Thought for Food Blog

Farming in the Future

Satellite technology and advances in robotics are set to revolutionise the future of farming.

No longer will farmers use heavy, soil destroying combines and tractors, instead they will employ a light army of mini robots which weed, spray and pick crops at the optimum time. Expert agronomists will advise thousands of farmers at a time. Using real data, farmers will be able to maximise the yield and quality of the crops as they leave the field.

Satellites and Robotics | IFIS Publishing

Scientists are currently engineering robotic shepherds of the future and self-driving tractors are heralding precision farming – reducing labour and fuel costs.

Can the UK become Europe's centre of satellite technology? The Government’s Science Minister, David Willetts, certainly thinks so. The data provided will, in the coming years, become more and more detailed enabling farmers to have a greater understanding of their land and allow them to produce yield maps and farm more efficiently than ever before.

Will farms of the future be run by a fleet of robots: from crop-picking automatons to swarms of electronic bees, and will the farmer of the future be found in a control centre rather than out in a muddy field?

Over the course of several blog posts I’ll be looking into these developments. Read on to find out…

Self-driving tractors

Labour-saving devices, like self-driving tractors, are already in wide use. However, these are not driver-less machines; there is still a safety requirement for there to be a human operator overseeing the tractor’s progress in case of potential hazards or if the Global Positioning System (GPS) drops out and the signal is lost. Crucially, however, this is much less physically demanding on the operator so they can work longer hours, additionally any of the problems associated with inclement weather conditions and poor visibility can be overcome.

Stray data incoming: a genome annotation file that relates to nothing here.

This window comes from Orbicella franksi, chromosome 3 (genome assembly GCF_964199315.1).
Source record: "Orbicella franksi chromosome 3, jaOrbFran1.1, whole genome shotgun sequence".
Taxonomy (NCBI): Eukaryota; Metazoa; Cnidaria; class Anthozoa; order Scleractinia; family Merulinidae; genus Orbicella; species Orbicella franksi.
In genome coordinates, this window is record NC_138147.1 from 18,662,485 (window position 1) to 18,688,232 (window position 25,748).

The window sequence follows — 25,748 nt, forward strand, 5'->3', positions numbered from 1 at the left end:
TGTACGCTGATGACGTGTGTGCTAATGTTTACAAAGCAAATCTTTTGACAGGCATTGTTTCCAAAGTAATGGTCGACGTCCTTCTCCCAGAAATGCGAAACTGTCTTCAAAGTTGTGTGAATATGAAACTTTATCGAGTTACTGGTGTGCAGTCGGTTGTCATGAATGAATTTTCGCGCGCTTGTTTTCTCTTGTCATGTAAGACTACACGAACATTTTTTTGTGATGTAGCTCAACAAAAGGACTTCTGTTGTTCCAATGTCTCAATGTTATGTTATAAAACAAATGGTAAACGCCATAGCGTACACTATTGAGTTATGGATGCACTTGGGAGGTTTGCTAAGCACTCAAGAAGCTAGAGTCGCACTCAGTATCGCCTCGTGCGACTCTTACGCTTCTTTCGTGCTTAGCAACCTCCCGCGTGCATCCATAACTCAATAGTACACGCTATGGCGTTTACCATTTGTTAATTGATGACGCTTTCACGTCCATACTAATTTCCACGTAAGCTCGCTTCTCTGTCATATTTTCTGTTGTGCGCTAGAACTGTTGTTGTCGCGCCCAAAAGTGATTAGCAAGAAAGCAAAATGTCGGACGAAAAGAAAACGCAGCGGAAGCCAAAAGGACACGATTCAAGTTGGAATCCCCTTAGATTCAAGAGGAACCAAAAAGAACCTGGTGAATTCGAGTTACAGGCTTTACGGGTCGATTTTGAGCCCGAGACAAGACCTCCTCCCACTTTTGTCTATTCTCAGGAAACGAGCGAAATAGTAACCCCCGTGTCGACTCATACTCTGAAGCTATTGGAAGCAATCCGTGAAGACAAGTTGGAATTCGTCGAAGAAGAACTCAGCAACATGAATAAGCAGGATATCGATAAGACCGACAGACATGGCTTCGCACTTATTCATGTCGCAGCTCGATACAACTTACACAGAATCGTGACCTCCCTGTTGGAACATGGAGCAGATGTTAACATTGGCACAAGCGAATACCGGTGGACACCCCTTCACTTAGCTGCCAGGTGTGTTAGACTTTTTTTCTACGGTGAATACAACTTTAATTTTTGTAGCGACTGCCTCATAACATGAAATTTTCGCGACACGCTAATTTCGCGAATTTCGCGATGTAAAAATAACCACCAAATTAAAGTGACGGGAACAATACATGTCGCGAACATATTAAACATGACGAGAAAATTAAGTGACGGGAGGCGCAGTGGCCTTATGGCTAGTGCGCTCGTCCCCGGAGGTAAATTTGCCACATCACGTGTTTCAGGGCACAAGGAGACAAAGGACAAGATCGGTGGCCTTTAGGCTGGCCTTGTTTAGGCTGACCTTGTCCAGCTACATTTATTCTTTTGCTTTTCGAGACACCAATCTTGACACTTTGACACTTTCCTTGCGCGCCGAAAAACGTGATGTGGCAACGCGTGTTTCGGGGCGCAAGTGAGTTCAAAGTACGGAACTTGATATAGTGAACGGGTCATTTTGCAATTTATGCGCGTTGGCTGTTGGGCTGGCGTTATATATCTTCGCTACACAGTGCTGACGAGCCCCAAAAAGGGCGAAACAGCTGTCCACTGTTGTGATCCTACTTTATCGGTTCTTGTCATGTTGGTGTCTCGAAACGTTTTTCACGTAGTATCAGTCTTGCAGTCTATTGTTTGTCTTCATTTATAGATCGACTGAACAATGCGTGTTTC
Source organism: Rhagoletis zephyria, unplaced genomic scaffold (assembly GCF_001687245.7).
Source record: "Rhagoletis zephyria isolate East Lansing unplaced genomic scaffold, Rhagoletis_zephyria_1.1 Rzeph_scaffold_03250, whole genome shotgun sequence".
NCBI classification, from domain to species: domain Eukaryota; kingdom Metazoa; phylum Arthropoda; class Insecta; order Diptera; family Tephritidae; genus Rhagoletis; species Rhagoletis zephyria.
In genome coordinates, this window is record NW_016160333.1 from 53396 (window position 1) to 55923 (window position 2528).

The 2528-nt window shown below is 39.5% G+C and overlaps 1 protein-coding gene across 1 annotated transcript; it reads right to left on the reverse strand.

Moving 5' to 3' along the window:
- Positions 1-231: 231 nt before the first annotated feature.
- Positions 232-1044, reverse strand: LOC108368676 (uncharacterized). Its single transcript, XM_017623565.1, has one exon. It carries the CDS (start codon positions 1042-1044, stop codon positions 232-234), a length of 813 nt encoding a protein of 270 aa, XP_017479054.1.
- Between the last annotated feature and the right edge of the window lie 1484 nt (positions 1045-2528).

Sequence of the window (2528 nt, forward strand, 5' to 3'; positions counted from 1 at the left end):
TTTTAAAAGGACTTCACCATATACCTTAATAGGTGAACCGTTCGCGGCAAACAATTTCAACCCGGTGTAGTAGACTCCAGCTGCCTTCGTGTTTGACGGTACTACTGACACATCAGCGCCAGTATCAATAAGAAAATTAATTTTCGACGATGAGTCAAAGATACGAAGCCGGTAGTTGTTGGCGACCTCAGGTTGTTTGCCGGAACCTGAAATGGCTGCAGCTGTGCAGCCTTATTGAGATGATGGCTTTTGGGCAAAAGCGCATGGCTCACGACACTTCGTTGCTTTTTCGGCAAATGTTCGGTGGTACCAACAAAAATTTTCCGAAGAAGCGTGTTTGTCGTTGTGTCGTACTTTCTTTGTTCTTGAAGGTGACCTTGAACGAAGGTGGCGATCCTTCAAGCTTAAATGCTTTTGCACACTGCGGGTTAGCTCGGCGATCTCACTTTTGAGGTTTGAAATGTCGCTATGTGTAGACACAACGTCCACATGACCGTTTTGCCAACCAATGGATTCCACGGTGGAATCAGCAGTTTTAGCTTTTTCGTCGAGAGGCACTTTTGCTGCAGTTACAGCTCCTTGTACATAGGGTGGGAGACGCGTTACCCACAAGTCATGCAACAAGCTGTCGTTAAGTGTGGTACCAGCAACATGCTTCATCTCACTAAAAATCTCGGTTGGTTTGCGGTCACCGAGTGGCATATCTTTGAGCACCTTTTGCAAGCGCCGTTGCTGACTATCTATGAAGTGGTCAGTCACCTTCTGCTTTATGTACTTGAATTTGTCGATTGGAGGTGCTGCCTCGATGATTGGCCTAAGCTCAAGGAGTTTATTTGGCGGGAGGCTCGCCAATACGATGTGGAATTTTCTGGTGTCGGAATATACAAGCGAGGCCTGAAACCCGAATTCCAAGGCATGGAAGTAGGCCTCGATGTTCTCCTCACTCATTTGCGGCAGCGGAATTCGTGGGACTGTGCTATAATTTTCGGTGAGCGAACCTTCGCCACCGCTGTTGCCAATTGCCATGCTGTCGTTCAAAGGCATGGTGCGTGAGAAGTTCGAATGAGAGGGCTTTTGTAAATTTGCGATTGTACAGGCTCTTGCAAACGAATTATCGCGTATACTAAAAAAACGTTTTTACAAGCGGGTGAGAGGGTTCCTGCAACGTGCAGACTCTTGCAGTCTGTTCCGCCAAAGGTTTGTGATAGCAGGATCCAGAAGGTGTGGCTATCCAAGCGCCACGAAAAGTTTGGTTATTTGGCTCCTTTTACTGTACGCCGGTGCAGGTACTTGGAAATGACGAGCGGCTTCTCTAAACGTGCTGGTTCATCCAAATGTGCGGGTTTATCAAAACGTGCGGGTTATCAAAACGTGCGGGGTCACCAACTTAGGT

Christine Tacon, Chair of UK Farming plc, an investment fund, part of Brooks Macdonald Funds said:

Increasing global population, change in diet, demand of crops for energy, water shortages, climate change, all mean we need to develop ways of producing more food off the land already in use. There’s also a massive environmental story going on which is that we are using a lot of fossil fuel to create fertiliser, we’re using a lot of chemicals, we’re using a lot of pesticides and fungicides, and those are starting to contaminate our water. So we need to be more intelligent about how we use them.

(Image Credit: skeeze at

EBSCO offers FSTA – Food Science and Technology Abstracts on EBSCOhost and EBSCO Discovery Service™. They, along with Research Information, recently sponsored the webinar, “Seven Key Questions to Evaluate Your Food Science and Nutrition Information.” Watch free on demand.

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